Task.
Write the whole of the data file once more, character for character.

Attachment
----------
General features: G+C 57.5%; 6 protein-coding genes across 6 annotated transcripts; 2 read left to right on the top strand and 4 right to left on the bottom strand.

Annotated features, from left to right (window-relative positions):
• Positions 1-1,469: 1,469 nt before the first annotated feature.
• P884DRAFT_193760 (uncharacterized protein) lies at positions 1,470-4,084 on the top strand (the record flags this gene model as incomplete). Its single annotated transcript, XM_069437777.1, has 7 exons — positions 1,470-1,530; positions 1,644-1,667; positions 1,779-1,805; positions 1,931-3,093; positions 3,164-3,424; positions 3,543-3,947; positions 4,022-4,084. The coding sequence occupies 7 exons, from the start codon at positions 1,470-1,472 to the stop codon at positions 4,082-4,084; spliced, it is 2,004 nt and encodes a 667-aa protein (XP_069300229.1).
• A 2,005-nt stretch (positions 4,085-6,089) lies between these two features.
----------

General features: G+C 57.5%; 6 protein-coding genes across 6 annotated transcripts; 2 read left to right on the top strand and 4 right to left on the bottom strand.

Annotated features, from left to right (window-relative positions):
• Positions 1-1,469: 1,469 nt before the first annotated feature.
• P884DRAFT_193760 (uncharacterized protein) lies at positions 1,470-4,084 on the top strand (the record flags this gene model as incomplete). Its single annotated transcript, XM_069437777.1, has 7 exons — positions 1,470-1,530; positions 1,644-1,667; positions 1,779-1,805; positions 1,931-3,093; positions 3,164-3,424; positions 3,543-3,947; positions 4,022-4,084. The coding sequence occupies 7 exons, from the start codon at positions 1,470-1,472 to the stop codon at positions 4,082-4,084; spliced, it is 2,004 nt and encodes a 667-aa protein (XP_069300229.1).
• A 2,005-nt stretch (positions 4,085-6,089) lies between these two features.